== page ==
By C.V. Allen, M.D.
The Modesto Bee
They are one American in six. They range in age from newborn to 65. They might be anyone – even your neighbor. They are America’s problem and America’s shame. They are America’s 47 million medically uninsured.
Contrary to public perception, the uninsured are, for the most part, not the lowest on the economic ladder. They are more likely to be one step up – too well off to qualify for Medicaid, too young for Medicare and too financially stretched to cover even moderate costs of illness.
According to the California HealthCare Foundation, here’s what the uninsured look like:
• 62 percent of the uninsured are employed.
• 32 percent of the uninsured have incomes below the poverty rate ($22,000 for a family of four)
• 28 percent have incomes greater than $50,000
• 10 percent are eligible for Medicaid (for minors the rate is 75 percent)
• 7 percent have incomes greater than $75,000
• 1 percent of elderly over 65 are uninsured (thanks to Medicare).
Large companies of over 500 employees have a 14 percent uninsured rate. That rate rises to 36 percent for companies with fewer than 10 employees and is at 30 percent for the self-employed.
This is changing. The number of employers providing medical insurance is declining while employee co-pays and deductibles are rising. About half of America’s annual 1.5 million personal bankruptcies are due to an inability to pay medical costs.
It is well documented that care of the uninsured is most often late, less than adequate and lacks follow-up. The results are predictable, including a higher death rate than for the insured. The great perversity here is that the uninsured are confronted with charges well in excess of real costs, charges paid by no one else since Medicare, Medicaid and private insurers all contract for services at far lower rates.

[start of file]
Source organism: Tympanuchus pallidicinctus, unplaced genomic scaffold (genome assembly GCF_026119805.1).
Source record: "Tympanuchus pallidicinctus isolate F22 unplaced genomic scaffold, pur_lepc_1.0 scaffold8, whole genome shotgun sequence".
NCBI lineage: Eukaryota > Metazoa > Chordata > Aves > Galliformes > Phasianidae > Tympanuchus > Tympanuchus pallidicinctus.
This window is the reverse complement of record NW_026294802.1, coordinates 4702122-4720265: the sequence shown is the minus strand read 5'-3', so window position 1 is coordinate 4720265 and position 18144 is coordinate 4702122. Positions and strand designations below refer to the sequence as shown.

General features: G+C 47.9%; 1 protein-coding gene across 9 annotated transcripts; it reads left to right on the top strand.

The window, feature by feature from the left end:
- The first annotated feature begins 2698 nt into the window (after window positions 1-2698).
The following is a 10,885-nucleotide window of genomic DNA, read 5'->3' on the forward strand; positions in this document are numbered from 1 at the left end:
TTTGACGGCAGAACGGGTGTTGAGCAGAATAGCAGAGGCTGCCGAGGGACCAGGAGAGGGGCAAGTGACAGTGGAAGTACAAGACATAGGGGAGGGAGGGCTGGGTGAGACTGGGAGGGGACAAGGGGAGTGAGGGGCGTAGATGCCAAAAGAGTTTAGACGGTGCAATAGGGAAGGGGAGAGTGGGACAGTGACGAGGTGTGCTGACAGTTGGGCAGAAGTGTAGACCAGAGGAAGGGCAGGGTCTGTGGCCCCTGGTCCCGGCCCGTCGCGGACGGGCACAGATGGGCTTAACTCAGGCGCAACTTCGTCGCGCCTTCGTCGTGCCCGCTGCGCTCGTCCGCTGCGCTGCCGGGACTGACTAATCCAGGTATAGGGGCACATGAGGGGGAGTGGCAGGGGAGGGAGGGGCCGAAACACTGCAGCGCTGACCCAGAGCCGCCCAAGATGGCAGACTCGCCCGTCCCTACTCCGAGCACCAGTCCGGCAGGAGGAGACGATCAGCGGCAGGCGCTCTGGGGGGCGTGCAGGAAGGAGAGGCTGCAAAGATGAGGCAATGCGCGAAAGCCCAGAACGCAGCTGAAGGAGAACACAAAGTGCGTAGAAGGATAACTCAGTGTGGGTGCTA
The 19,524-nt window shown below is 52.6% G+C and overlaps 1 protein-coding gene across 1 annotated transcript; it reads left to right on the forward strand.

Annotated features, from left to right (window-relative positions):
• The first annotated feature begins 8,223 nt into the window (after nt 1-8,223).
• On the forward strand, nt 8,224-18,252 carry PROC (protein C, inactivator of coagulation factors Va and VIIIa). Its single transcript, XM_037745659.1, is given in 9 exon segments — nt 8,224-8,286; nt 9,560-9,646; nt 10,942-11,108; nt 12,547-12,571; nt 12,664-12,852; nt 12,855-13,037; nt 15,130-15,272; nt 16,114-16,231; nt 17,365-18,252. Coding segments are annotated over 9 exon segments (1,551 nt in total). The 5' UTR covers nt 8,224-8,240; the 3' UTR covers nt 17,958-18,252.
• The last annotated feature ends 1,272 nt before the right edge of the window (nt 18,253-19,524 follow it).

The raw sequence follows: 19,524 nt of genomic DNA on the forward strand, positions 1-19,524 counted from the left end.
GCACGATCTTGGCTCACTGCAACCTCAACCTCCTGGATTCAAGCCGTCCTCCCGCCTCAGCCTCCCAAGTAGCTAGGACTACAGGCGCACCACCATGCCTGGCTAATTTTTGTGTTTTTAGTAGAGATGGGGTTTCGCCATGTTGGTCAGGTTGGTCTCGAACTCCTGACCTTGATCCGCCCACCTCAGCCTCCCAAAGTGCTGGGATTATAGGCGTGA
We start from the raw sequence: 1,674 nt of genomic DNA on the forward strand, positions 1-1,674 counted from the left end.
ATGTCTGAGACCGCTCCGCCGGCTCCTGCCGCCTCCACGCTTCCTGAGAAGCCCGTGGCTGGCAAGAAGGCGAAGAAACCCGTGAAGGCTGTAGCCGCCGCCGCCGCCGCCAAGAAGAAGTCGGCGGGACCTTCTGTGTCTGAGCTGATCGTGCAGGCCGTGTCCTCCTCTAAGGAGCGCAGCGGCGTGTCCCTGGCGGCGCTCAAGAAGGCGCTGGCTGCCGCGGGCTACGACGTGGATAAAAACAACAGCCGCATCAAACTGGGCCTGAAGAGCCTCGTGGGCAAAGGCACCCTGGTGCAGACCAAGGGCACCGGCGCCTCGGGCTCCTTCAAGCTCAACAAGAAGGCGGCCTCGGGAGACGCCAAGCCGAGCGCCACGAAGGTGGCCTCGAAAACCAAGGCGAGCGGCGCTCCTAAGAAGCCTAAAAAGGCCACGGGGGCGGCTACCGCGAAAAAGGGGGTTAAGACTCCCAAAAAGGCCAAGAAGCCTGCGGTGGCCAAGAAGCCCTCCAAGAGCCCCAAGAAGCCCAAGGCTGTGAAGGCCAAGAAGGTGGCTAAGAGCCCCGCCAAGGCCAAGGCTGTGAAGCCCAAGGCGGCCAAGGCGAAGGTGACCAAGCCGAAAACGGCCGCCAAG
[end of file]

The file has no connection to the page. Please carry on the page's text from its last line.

The results are nonpayments, which shift the costs to the rest of us, or financial destruction of the individual whose only crime was getting sick.
There are other nations like ours – industrialized, democratic, first-world nations functioning well in a free enterprise universe – who believe providing medical care to all, or seeing that it is provided, is not only a legitimate function of government but also a moral obligation. Despite system flaws and imperfections, they do so at slightly over half our cost, with medical outcomes equal to or superior to ours and with greater public support.
Critics say we are culturally “different” – that our violent society, highway fatalities, obesity and sloth explain the difference. But the facts suggest otherwise. When the richest country in the world combines a high level of poverty with the highest cost and highest uninsured population, the results are inevitable.
The problem is not cultural; it is political. So is the solution.